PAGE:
Item description for The Cry of Jesus on the Cross: A Biblical and Theological Study by Gerard Rosse & Stephen W. Arndt...
The Cry of Jesus on the Cross: A Biblical and Theological Study by Gerard Rosse
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Studio: Wipf & Stock Publishers
Est. Packaging Dimensions: Length: 8.52" Width: 5.62" Height: 0.38" Weight: 0.45 lbs.
Release Date Nov 1, 2003
Publisher Wipf & Stock Publishers
ISBN 1592444172 ISBN13 9781592444175
Availability 0 units.
More About Gerard Rosse & Stephen W. Arndt
GA(c)rard RossA(c) is an internationally renowned biblical scholar. He teaches at the Mystici Corporis Institute near Florence, Italy and in Switzerland. Besides writing for international magazines and scholarly journals, he is the author of The Cry of Jesus on the Cross: A Biblical and Theological Study.
Reviews - What do customers think about The Cry of Jesus on the Cross: A Biblical and Theological Study?
Excellent Material. Oct 25, 2006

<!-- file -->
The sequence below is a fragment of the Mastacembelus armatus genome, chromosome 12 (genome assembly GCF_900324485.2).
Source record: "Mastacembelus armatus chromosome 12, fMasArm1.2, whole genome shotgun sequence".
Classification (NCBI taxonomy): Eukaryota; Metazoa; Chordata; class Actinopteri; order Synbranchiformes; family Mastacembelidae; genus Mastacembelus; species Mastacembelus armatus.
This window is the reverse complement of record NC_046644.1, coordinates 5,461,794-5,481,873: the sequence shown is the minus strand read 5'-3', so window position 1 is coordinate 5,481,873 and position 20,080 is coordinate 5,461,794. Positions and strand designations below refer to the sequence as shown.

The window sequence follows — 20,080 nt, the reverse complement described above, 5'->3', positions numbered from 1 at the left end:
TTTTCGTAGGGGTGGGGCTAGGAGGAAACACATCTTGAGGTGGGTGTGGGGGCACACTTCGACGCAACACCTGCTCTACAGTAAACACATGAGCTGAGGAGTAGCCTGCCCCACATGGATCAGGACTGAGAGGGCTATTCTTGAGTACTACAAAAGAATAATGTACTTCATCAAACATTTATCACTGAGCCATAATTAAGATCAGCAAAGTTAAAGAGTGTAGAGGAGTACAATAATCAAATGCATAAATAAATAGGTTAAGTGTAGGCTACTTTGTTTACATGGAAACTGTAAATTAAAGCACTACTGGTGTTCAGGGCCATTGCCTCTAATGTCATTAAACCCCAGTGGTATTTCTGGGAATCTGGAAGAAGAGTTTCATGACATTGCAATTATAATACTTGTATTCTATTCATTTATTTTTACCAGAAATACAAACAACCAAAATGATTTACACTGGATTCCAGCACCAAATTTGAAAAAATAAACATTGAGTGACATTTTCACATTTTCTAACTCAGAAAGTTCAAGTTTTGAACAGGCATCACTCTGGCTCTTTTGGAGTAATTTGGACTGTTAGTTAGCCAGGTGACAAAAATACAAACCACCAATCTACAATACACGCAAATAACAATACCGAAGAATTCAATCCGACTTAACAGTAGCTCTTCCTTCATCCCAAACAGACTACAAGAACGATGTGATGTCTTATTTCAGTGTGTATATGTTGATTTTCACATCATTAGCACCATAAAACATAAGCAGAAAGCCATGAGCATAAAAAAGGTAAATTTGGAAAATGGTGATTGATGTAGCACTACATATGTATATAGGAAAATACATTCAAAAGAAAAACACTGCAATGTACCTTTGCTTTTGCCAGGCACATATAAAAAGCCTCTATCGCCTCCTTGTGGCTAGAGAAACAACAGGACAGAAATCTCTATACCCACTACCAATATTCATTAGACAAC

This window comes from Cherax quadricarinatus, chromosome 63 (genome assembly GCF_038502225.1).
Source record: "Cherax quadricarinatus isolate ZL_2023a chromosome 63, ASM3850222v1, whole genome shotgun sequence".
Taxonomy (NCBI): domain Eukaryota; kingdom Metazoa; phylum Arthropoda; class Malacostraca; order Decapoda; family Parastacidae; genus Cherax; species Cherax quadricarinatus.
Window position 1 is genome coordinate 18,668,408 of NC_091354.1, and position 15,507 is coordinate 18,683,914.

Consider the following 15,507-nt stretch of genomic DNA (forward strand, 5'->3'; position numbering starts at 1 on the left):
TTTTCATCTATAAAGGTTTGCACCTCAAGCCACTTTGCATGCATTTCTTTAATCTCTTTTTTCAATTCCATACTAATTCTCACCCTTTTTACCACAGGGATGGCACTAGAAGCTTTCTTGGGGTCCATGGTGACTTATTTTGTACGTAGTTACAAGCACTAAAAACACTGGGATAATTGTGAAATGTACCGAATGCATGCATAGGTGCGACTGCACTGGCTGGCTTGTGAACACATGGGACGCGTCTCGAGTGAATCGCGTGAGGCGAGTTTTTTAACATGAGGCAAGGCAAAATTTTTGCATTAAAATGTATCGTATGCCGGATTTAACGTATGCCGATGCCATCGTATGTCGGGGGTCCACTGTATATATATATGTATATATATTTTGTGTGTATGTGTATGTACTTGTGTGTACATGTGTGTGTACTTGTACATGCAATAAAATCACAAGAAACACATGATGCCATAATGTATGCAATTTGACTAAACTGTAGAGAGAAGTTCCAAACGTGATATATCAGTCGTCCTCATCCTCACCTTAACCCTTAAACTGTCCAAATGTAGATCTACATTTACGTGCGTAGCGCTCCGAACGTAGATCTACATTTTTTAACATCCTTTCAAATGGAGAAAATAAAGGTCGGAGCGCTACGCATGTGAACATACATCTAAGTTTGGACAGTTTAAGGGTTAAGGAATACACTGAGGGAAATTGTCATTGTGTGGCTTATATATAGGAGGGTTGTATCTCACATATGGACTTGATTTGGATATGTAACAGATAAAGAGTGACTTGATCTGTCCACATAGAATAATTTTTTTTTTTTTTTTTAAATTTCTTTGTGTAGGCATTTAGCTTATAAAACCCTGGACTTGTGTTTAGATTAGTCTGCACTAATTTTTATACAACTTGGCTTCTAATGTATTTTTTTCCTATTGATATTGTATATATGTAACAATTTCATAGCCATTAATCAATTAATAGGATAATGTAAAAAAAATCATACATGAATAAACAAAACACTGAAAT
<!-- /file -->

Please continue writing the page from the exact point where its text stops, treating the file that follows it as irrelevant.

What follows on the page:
This review is dedicated to Father Wood. While I can't quite place this writing on the same level as Father Raymond E. Brown, Bishop Richard Holloway, or Bishop John Spong, there is some really important material in this book. One of the 1st things this book tells us is that there are in a sense 2 Jesuses to us as Christians. (The historical Jesus and the Jesus of faith.) While we often take things from all 4 Gospels, there are notable differences, so hence the 4 Gospels can't all be historically correct. But that does NOT mean that they do not have theological value. Very quickly, the 4 Gospels were written for different audiences, and some people needed the Jesus in Matthew. Some needed to see Jesus as he is portrayed in Luke and John. Along this line, this book also emphasizes that Jesus is the most powerful in the Gospel According to John. (In John's Gospel, there is no agony of Jesus in Gethsemani, there is no Simon of Cyrene to help Jesus carry his cross, and it almost seems that the crucifixion happens by Jesus' permission.) Another crucial thing this book points out is that the Bible IS NOT a newspaper. It IS narrative theology. (Bishop John Spong makes this point in his excellent book "Rescuing the Bible From Fundamentalism.") Some attention is also paid to the Roman Guard who acknowledges Jesus as the son of God at the crucifixion. If I may be permitted a slight digression to Father Raymond E. Brown's works, it may very well serve as irony in that it is the Romans along with other Gentiles who will uphold Christ. (An interesting sidenote is that in the Bible, Paul's 1st letters are to the Romans.) The greater part of this book focuses on Christ's quoting Psalm 22 at his crucifixion. This has been the subject of much theological dispute, but in my opinion, the reasoning is not complicated at all. If Jesus had in fact been crying the Psalm from despair and abandonment, he would have given his enemies a perfect opportunity to laugh at him. As this book says: "Psalm 22 is essentially a prayer NOT of despair, but of trust." This book later goes on to explain the matter very simply: "If God the Father had intervened before his death, if he had interrupted the experience of abandonment which for Jesus meant complete, unlimited gift of himself...he would not have allowed Jesus to express his filial relationship being God's son to the full." While some Protestant denominations would probably sneer at this book, this book truly belongs in the library of any Roman Catholic or Anglo Catholic.